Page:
This is going to sound mean, but to a large degree the books suffer from a degree of sameness. Dexter is haplessly targeted by a psycho who’s own Dark Passenger recognizes his, eventually resulting in the kidnapping and endangerment of Rita’s kids Astor and Cody. Jeff Lindsay, I adore your seriously effed-up imagination, but if Astor and Cody get nabbed by the bad guy in Dexter’s Final Cut this August I may throw a book across the room in frustration for only the second time in history.

The supporting characters of Debra and Rita are much more rote and one-dimensional on the page; it’s incredible how Jennifer Carpenter and Julie Benz, respectively, managed to bring those characters to life and give them depths Lindsay never seemed to dream of. Benz’s dialogue as Rita featured the same halting, scattered style, but she somehow managed to make it work without being annoying. Her Rita was lovable. In the books her children from a previous, bad marriage, Astor and Cody, display Dark Passengers of their own that Dexter must train (on TV, they’re normal kids). Lindsay’s Rita doesn’t see the truth about her husband and children because, well, she’s a dithering fool. Benz’s Rita is a damaged woman reeling from an abusive relationship. She doesn’t see Dexter’s true nature because she’s too blinded by her own faith in him. It’s easy to see why TV Dexter eventually realizes that he cares for her, whereas book Dexter remains utterly emotionless about the wife he uses for cover so he won’t seem like a loner.

Carpenter’s Debra is still a tough-as-nails tomboy whose vocabulary could make a hardened sailor blush, but on screen there’s a fragility underlying it all that makes her much more interesting. Lindsay’s Debra knows her brother’s secret after the first book but doesn’t do much about it. She finally has an existential crisis about her serial killer brother in Dexter By Design (the fourth book in the series!), but it gets resolved when Debra is stabbed in the course of an investigation and left in critical condition. Lying in the hospital, she urges Dex to kill the person who did this to her. So, essentially, she gets around her moral quandary because she needs Dexter to exact revenge for her. Carpenter’s Debra isn’t so easy. When she finds out his true nature, she is initially duped by Dex into believing that he’s innocent (or more innocent than it looked). Once she realizes how deep his urges go she tries to force him to reject them by refusing to let him out of her sight. Real effort goes into fixing her brother. She finally, reluctantly, admits to seeing the silver lining of Dexter’s moral code–but only after her precious judicial system set a killer loose and she found herself powerless to stop him. It makes a lot more sense in the TV show, especially because they heighten the precarious nature of their alliance. Debra is culpable now that she’s helping Dexter hide. She even has LaGuerta’s blood on her hands now. They’ve both put a great deal at stake to preserve their familial bond. Punishment, if and when it comes, will be merciless.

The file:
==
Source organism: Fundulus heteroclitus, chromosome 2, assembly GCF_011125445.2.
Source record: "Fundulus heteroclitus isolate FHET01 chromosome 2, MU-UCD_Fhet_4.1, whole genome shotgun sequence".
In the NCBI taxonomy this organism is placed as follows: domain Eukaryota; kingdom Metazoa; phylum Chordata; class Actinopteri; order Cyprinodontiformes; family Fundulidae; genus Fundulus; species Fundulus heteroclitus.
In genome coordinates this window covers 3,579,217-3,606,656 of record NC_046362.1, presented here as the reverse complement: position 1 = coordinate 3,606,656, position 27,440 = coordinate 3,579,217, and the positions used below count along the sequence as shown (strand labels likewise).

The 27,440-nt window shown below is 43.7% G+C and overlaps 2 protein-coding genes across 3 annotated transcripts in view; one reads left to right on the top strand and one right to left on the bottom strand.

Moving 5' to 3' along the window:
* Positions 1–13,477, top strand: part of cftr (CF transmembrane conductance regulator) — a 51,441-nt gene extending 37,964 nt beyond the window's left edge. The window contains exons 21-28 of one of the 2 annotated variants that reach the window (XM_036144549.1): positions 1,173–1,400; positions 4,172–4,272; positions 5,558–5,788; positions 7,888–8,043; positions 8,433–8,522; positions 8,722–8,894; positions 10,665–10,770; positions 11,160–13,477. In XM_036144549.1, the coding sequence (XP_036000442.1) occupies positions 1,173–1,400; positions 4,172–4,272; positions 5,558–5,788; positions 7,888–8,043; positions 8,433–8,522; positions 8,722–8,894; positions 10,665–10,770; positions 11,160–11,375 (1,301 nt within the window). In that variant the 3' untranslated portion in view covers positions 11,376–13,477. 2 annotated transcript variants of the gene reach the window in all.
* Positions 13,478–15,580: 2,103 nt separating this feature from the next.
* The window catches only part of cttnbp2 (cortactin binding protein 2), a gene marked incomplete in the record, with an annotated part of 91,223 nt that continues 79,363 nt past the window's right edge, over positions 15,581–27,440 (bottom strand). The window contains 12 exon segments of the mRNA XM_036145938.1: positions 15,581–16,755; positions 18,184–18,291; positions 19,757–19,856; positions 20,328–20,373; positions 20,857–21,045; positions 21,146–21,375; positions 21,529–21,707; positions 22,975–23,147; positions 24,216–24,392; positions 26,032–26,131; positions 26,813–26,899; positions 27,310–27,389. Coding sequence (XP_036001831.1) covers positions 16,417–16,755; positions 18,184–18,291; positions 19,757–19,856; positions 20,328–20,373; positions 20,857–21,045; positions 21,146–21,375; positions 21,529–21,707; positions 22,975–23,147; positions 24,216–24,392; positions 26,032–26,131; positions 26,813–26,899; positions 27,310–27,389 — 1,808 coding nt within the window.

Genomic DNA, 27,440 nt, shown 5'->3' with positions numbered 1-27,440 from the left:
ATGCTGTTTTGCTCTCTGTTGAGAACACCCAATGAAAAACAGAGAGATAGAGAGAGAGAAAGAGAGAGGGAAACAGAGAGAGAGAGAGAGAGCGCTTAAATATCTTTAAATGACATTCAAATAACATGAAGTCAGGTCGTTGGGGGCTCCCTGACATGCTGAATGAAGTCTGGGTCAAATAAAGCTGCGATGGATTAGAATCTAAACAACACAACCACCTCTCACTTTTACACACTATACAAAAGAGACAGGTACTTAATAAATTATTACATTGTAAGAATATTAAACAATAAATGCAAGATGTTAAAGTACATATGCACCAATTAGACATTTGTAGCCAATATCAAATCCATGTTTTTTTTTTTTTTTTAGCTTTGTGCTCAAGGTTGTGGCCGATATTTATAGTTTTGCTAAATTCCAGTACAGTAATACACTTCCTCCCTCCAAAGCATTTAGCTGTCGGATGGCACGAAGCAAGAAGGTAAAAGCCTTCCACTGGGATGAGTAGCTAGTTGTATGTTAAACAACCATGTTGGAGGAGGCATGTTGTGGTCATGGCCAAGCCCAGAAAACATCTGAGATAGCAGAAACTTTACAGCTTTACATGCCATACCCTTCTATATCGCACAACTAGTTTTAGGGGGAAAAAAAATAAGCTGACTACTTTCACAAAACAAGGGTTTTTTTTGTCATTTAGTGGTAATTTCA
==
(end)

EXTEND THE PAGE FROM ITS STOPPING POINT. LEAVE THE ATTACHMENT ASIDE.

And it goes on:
The Verdict

Have I made it obvious that I prefer the TV show? I do. I still read the books, but almost guiltily. It really is the reverse of Rizzoli & Isles: here, the books are goofier and static while the TV show is gritty, more dangerous–with characters who evolve over time. The TV series also has higher stakes. There’s a greater sense of urgency that there will be consequences for Dexter–and Debra, too.

TV’s Dexter is also a great deal more complex. He starts out the same emotionless drone as in the book, but he grows. He grapples with big questions of life, morality, death, truth, consequences, family, and even religion during the course of the series. He saves Debra at the expense of his biological brother in season one, and the choice genuinely haunts him over time. He grows to love–first Rita, then his son Harrison, Debra, and perhaps season five’s Lumen and season seven’s Hannah (who will return in season eight, though it remains to be seen if she’ll be a love interest or an antagonist). Michael C. Hall deserves all the credit in the world for making this complex, disturbing character feel like someone you hate to root for.

How will it all end? Stay tuned.

For more Dexter, check out my first Dexter Rundown, where I review the first two books in the series. They’re bloody good. Then take a look at Part 2.

* In the books not only does Dexter’s brother survive, but Debra finds out the truth about Dexter right there.

** C’mon, guys. Ray Stevenson deserved better than a revenge plot that went nowhere. Also, the concept of a gay Russian mobster staying closeted to stay alive was so much more interesting than the execution you gave it.